On Monday the 4th, I flew to Port Elizabeth in the Eastern Cape. From there, I was met by Solomon, my driver, who took me to Shamwari Game Reserve and the Lobengula Lodge. As the drive was an hour and a half long, Solomon and I had time to discuss the similarities of the US’s and South Africa’s struggle with racism. That racism isn’t just white to black, but also black to black. There is an 80% unemployment rate for blacks In South Africa and the blacks blame the immigrant blacks from Zimbabwe, Zambia, Mali, etc. for not having jobs. Truth is most of the immigrants will do jobs that South African’s won’t, just like Hispanics in the US. In Jo’burg recently, several immigrants from Nigeria were killed and their shops looted and burned because they were becoming prosperous.

I am on a quest. Almost everyone who comes to Africa and does game drives has seen the Big Five: Lion, Leopard, Cape Buffalo, Elephant and Rhinoceros. I’d venture to say that very few have seen the Little Five: Ant Lion, Leopard Tortoise, Buffalo Weaver bird, Elephant Shrew and Rhinoceros Beetle. I had seen the Ant Lion, Buffalo Weaver bird and Elephant Shrew. I’ve been looking for quite some time for the Leopard Tortoise and Rhinoceros Beetle. That was my mission. To see a Leopard Tortoise and Rhinoceros Beetle.

I had previously been told the tortoise was here in the Western Cape. Not so! After renting a car and driving over an hour to get to the Western Cape National Park, they only had Angulate Tortoise.

To make sure that didn’t happen a second time, I called Shamwari and talked to Megan in the veterinary hospital who assured me that, yes indeed, they had them. So, when I got to Shamwari, I met my guide Sichle (pronounced Sick-lay) who again confirmed they had the animals I wanted.


The first game drive we went on we found the tortoise.

The next day, we saw two more. A large female and a smaller male that had mated with her as is evidenced by the dirt on her back.

We also came upon an Angulate Tortoise, the rascal we’d been told was a leopard tortoise.

Big Animals

The rest of the time I was at Shamwari, we saw rhino’sgiraffe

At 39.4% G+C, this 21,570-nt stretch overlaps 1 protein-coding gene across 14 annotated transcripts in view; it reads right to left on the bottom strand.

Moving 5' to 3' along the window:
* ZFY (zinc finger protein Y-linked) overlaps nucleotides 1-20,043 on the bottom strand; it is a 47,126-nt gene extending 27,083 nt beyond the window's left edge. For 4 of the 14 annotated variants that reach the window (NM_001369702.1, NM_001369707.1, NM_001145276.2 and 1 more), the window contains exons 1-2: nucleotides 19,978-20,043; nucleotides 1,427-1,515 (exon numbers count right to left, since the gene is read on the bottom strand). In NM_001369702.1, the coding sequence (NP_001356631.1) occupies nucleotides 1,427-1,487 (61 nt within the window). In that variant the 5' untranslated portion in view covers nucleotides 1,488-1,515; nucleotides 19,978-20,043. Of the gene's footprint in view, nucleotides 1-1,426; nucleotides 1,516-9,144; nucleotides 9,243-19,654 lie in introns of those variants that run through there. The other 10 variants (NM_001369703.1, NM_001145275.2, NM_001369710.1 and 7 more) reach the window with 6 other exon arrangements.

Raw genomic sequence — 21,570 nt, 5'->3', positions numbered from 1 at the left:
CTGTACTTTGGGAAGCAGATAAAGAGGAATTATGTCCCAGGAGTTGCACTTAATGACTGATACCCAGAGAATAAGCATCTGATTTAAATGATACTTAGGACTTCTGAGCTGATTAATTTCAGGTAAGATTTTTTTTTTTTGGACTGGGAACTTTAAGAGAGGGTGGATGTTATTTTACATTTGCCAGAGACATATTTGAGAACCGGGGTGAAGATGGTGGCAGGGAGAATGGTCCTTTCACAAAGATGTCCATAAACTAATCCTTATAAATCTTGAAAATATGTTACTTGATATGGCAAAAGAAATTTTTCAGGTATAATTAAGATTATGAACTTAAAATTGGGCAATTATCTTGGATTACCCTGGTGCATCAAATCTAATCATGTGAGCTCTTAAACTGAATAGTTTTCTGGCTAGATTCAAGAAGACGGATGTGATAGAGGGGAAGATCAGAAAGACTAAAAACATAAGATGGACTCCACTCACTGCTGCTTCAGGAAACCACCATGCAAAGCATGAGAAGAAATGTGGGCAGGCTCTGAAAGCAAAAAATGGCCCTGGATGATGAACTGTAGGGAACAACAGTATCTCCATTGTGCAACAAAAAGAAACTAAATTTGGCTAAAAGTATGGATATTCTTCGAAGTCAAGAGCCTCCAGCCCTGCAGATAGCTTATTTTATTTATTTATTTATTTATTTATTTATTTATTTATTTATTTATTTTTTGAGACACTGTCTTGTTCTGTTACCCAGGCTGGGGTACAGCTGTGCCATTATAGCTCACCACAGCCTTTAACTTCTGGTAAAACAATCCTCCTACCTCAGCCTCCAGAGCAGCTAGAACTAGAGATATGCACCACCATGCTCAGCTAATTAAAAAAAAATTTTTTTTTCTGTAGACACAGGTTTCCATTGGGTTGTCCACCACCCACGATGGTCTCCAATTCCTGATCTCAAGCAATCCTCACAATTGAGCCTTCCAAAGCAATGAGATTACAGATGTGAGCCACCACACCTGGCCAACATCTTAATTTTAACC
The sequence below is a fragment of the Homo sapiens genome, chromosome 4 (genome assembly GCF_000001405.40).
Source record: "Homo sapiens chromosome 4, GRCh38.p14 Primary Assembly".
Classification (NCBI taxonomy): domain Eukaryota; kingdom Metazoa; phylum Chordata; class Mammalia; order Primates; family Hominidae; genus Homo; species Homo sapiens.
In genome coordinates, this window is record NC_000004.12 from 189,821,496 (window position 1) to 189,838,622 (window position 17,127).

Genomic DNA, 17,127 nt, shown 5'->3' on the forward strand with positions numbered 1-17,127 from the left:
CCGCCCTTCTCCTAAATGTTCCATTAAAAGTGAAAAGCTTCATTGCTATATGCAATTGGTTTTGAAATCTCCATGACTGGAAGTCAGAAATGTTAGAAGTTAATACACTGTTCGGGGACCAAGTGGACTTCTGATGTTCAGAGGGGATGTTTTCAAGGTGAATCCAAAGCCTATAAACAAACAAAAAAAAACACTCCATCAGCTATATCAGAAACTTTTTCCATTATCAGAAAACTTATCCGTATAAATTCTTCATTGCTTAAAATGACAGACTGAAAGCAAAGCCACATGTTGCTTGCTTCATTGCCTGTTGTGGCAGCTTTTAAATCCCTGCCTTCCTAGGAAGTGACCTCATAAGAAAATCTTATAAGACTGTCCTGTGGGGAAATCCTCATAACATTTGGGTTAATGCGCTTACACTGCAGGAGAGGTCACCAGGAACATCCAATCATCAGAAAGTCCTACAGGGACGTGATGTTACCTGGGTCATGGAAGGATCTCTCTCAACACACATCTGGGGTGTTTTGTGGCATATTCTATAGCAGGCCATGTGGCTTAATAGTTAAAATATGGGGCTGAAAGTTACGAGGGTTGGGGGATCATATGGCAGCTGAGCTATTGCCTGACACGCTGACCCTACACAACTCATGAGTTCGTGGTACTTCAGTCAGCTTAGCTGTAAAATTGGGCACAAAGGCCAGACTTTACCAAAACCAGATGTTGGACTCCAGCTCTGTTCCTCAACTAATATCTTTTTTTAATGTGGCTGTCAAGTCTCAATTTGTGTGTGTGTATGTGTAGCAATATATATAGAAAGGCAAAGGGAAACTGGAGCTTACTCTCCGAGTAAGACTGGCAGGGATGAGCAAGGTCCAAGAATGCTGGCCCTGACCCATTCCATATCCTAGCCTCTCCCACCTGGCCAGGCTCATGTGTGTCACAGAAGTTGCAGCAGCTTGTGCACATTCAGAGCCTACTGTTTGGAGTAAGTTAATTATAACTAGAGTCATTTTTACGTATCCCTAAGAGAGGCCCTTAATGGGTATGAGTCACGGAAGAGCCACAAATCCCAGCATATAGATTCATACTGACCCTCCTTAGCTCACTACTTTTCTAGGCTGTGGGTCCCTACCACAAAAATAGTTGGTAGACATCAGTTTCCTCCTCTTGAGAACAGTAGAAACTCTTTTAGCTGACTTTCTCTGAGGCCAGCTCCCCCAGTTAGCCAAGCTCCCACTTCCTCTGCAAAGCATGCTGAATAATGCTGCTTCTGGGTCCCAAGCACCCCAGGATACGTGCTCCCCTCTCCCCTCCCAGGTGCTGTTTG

cape buffalo


Red Hartebeest

Springbok (after Saturday, the name was changed to “CHAMPIONS”)


Impala (as common as pigeons in New York), Fork-tail Drongo, a couple baby Black-backed Jackals

Jackal buzzard, Waterbuck


Hippos, Warthog, Blacksmith lapwing, Pintail Wider, African hoopoe, Chacma Baboon, Hadeda Ibis, Black Wildebeest, Gemsbok, Duiker and Red-bill Oxpecker.

The dude who owns Shamwari has developed a rehabilitation center. Got to see an Eagle Owl at that center.

Whilst at the rehab center, I was literally brought to tears by the story of Hope, a white rhino who had her horn cut off WHILE SHE WAS STILL ALIVE.

Our last morning found us watching several White Rhino’s in a cluster. As there were two males, we thought we might get to watch a dominance struggle. Didn’t happen. They just grazed together.

After that, a coalition of three juvenile male lions were on the hunt. They were after a herd of Cape Buffalo. As the lions were downwind from the buffalo, the herd was oblivious to their approach. But wait, the red-billed Oxpeckers were on the watch. They noticed the lions approaching and put up an alarm sound which alerted the buffalo. By this time, the lions were maybe 30-40 meters away. The huge male buffalo just started charging the lions who turned tail and ran away.

With all this, we didn’t see but one beetle and it wasn’t a rhino beetle. There were no mosquitos either. It is currently too dry. The Eastern Cape is in a two-year drought. At Shamwari, they are sinking boreholes and running underground pipes to try to fill the empty reservoirs so that animals can drink.

Big News

Returning to Cape Town I found Jenny with news that the model agent really wanted her and offered her a two-year contract. To work here, Jenny will need a work endorsement on her Retiree’s Visa. We are returning to the US in December as we have a lot to do in both Palm Springs and in Richmond. Additionally, we are going to apply for permanent visas for South Africa and Jenny also needs a work endorsement. We were told by the immigration attorney that it would probably be easier to get these in the US due to “political conflicts in South Africa”.

We are returning to the US in December as we have a lot to do in both Palm Springs and in Richmond. Right now, so much is in limbo and we’re awaiting God giving us direction.

For another point of view, please read Jenny’s blog: jennyclover.com


FILED IN: Sighting Lists, Travel Notes, This and That